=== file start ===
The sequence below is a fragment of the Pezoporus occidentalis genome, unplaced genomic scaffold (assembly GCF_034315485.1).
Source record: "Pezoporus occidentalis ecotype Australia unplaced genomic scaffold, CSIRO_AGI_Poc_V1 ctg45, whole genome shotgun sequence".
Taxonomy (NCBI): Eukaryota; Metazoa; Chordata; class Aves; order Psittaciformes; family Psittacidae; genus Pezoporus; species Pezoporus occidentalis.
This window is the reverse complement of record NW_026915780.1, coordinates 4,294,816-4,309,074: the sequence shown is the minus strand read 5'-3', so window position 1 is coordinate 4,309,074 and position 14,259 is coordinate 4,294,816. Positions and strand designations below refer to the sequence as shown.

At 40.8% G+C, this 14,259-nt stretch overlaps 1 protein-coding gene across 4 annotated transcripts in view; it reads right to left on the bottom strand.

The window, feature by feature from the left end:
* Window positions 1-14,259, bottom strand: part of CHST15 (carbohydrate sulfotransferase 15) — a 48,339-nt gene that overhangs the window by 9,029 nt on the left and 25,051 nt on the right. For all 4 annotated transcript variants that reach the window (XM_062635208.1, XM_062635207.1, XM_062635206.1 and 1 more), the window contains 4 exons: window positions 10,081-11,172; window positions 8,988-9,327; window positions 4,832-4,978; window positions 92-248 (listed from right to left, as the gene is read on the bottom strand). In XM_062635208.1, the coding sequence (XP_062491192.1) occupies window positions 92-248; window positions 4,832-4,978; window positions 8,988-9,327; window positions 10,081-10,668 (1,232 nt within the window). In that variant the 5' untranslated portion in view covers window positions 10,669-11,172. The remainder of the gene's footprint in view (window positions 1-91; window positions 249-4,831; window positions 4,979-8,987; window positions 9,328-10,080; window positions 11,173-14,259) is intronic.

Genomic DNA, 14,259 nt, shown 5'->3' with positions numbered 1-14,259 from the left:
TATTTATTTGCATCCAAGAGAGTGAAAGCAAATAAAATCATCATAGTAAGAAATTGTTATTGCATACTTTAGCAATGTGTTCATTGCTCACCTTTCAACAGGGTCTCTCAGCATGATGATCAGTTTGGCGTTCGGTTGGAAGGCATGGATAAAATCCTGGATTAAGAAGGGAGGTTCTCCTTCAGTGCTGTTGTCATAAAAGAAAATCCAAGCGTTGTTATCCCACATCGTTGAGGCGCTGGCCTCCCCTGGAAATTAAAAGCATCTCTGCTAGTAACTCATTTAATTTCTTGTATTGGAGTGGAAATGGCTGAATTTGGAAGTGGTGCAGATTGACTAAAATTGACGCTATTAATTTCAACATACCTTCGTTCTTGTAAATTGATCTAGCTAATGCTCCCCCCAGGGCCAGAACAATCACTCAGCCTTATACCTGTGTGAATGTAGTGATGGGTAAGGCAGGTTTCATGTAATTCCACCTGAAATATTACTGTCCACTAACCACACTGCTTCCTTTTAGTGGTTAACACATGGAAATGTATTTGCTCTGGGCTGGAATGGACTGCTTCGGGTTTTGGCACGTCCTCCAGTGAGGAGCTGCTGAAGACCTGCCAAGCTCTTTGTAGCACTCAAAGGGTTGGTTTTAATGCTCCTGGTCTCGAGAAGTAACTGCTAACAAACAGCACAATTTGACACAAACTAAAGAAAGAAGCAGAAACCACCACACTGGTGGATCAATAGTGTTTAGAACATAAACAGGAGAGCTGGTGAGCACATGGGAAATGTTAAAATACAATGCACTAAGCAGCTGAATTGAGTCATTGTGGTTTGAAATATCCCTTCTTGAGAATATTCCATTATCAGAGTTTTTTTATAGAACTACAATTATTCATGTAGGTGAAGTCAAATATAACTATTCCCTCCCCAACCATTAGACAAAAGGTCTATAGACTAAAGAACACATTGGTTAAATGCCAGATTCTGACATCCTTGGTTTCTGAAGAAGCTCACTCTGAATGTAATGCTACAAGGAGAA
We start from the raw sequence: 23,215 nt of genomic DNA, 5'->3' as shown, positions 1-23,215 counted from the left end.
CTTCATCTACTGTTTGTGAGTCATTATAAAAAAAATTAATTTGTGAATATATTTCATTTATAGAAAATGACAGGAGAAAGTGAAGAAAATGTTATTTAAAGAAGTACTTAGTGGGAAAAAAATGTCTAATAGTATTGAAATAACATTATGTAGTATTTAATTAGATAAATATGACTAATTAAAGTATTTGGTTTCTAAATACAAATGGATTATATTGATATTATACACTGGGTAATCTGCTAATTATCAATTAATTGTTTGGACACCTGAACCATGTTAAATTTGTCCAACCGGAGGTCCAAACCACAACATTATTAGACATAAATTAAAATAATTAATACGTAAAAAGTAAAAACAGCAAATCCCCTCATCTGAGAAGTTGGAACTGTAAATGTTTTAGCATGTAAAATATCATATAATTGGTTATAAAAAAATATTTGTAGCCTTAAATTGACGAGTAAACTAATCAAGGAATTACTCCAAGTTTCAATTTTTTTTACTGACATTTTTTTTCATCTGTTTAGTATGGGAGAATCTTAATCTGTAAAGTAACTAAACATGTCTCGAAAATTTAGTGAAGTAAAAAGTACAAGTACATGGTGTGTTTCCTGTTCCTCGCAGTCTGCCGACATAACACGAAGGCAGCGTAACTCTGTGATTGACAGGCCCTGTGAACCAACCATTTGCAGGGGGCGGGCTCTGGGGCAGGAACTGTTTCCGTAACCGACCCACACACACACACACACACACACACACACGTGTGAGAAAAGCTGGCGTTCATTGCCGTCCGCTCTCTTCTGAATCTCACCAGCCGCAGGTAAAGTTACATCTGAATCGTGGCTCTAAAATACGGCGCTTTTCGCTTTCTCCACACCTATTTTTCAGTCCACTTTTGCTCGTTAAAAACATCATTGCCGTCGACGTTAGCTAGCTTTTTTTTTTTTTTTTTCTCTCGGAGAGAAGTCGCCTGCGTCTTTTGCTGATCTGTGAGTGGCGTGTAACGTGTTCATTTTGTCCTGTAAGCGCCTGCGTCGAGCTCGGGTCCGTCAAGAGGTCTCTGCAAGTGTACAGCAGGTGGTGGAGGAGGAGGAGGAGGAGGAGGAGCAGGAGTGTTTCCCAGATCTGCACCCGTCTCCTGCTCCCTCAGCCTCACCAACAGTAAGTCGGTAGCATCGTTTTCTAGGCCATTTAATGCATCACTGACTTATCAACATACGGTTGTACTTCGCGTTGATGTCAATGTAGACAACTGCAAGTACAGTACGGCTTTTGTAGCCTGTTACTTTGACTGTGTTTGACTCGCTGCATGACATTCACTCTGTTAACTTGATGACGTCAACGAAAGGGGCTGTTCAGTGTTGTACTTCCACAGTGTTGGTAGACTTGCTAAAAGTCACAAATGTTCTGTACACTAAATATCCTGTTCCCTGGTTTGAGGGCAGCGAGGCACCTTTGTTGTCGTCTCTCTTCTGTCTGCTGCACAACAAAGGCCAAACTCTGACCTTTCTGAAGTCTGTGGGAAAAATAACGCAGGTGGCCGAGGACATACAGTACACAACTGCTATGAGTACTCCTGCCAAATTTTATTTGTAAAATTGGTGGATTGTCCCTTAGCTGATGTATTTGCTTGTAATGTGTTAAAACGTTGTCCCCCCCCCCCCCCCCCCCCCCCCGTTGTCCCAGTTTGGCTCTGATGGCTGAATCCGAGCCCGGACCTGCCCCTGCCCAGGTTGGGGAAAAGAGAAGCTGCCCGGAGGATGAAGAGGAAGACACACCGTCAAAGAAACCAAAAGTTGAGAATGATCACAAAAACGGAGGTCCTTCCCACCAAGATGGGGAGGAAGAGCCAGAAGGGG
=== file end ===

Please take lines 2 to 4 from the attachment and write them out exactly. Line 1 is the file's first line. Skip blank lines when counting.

Source record: "Pezoporus occidentalis ecotype Australia unplaced genomic scaffold, CSIRO_AGI_Poc_V1 ctg45, whole genome shotgun sequence".
Taxonomy (NCBI): Eukaryota; Metazoa; Chordata; class Aves; order Psittaciformes; family Psittacidae; genus Pezoporus; species Pezoporus occidentalis.
This window is the reverse complement of record NW_026915780.1, coordinates 4,294,816-4,309,074: the sequence shown is the minus strand read 5'-3', so window position 1 is coordinate 4,309,074 and position 14,259 is coordinate 4,294,816. Positions and strand designations below refer to the sequence as shown.